As if the juxtaposition of wall-to-wall coverage of the war in Iraq with the NCAA basketball tournament didn't make for a weird enough television landscape this weekend, along came the 75th annual Academy Awards telecast last night on ABC.
As the rest of the world saw televised images of captives and corpses identified as American soldiers, we watched host Steve Martin and a theater full of celebrities celebrating their self importance. Try as they might last night in the capital of Fantasy Land to create a program that would transport us beyond current events, they never came close.
If there were ever any hope, Michael Moore put an end to it about half way through the ceremony when he won the Oscar for Best Documentary and used the podium to denounce President Bush and the war.
Surrounded not just by his colleagues on Bowling for Columbine, but all the other nominees in the category, he said: "They are here in solidarity with me because we like nonfiction. And we live in fictitious times when fictitious election results elect a fictitious president. ... We are against this war, President Bush. Shame on you."
His words were met with boos and some cheers. But the telecast had struggled with tone from the very beginning.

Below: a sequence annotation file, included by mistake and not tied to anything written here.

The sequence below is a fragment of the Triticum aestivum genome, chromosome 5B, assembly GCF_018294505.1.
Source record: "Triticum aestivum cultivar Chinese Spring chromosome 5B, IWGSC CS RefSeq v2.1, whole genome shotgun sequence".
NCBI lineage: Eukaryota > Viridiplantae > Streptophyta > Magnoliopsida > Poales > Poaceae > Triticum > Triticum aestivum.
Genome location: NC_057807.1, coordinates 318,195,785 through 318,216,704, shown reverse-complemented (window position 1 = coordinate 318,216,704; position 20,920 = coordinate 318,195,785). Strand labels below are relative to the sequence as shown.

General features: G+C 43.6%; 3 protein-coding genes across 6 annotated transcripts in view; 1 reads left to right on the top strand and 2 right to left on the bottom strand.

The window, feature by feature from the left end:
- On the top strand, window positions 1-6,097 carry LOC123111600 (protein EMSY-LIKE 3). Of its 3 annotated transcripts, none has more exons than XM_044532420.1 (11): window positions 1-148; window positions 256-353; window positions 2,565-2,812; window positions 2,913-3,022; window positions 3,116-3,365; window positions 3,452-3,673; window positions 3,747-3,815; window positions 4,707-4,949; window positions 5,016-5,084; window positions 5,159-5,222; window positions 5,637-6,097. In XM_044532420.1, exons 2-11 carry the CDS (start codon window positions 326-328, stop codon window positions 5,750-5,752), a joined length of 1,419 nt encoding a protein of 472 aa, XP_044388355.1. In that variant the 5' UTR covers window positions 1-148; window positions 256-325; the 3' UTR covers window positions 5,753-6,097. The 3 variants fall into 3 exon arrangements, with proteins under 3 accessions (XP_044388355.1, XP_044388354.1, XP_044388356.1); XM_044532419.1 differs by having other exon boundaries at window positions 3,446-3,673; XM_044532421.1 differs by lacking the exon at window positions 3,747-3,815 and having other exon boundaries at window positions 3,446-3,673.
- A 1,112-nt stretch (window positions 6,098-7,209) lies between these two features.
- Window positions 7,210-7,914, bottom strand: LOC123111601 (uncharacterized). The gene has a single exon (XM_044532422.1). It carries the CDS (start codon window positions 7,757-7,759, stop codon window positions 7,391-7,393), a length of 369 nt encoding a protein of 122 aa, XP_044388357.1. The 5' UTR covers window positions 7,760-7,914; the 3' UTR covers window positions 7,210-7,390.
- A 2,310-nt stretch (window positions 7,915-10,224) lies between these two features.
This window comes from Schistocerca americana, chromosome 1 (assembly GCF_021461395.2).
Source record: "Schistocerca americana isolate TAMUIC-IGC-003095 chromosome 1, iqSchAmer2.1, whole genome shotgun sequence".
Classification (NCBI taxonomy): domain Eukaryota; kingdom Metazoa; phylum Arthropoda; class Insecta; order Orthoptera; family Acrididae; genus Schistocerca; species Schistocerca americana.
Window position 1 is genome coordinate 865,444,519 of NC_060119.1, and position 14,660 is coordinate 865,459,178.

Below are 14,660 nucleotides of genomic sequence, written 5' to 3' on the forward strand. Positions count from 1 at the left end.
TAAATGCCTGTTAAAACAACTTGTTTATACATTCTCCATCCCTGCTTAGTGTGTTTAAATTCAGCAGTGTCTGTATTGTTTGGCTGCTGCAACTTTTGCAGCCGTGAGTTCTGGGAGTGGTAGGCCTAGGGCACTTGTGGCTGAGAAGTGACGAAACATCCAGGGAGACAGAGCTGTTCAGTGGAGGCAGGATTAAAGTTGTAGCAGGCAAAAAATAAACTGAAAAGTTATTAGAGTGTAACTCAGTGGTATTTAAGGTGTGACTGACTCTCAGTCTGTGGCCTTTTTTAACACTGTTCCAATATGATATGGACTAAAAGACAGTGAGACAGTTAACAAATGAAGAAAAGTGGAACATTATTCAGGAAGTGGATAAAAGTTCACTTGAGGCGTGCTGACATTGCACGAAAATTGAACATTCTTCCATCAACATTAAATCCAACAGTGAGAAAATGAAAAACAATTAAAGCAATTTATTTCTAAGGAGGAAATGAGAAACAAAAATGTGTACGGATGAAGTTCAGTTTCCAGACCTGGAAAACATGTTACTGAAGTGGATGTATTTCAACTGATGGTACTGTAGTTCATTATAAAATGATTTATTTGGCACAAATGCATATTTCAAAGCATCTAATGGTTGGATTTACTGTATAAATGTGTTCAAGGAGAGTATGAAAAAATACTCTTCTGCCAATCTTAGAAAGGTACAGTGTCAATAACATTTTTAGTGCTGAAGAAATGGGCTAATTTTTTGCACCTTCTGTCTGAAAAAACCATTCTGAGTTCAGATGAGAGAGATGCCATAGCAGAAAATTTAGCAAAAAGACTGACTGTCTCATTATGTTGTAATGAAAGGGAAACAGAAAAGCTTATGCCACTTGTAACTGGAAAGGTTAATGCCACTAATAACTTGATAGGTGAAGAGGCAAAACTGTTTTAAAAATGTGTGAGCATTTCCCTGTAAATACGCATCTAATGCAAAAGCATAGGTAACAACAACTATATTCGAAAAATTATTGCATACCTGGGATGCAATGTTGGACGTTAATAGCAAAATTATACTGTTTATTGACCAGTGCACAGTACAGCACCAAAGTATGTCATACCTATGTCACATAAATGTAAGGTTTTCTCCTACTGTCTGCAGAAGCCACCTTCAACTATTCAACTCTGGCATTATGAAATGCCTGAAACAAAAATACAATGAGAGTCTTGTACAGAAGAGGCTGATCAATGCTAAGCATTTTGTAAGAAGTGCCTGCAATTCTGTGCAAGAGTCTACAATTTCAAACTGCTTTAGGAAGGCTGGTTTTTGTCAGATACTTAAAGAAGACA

"Well, I'm glad they cut back on all the glitz. I guess you noticed no red carpet. That will send them a message," Martin said in opening his monologue. He was referring to producer Gilbert Cates' announcement earlier in the week that the telecast would cut back on glitz in deference to the war.
Martin quickly dropped that more sophisticated, ironic tone and went for stupid laughs by making a gay joke as cameras zeroed in on Jack Nicholson as he sat in the audience. The suggestion of the camera shot: Nicholson is gay.
Later in the evening, Adrien Brody, who won Best Actor for The Pianist, found some resonance in the hall when he said, "I also have sadness in accepting this award at this sad time. Making this film made me aware of the sadness and dehumanization of war."
He closed by wishing safe return to a friend who is fighting in Iraq. But even at this moment, the audience seemed unsure how to respond.
Not even a staging of "I Move On" with Best Supporting Actress winner Catherine Zeta-Jones and fellow nominee Queen Latifah from Chicago could bring last night's telecast to life. I don't know how you do Chicago without glitz, but this sure wasn't it.
Just in case "I Move On" might have made anyone forget the world outside the theater or their living rooms, it was followed by an ABC News update in which anchorman Peter Jennings talked about the pictures of the dead and captured Americans "being broadcast widely throughout the rest of the world."
Maybe it was just me, but there didn't seem to be much magic in Hollywood last night -- at least not coming through the small screen I was watching.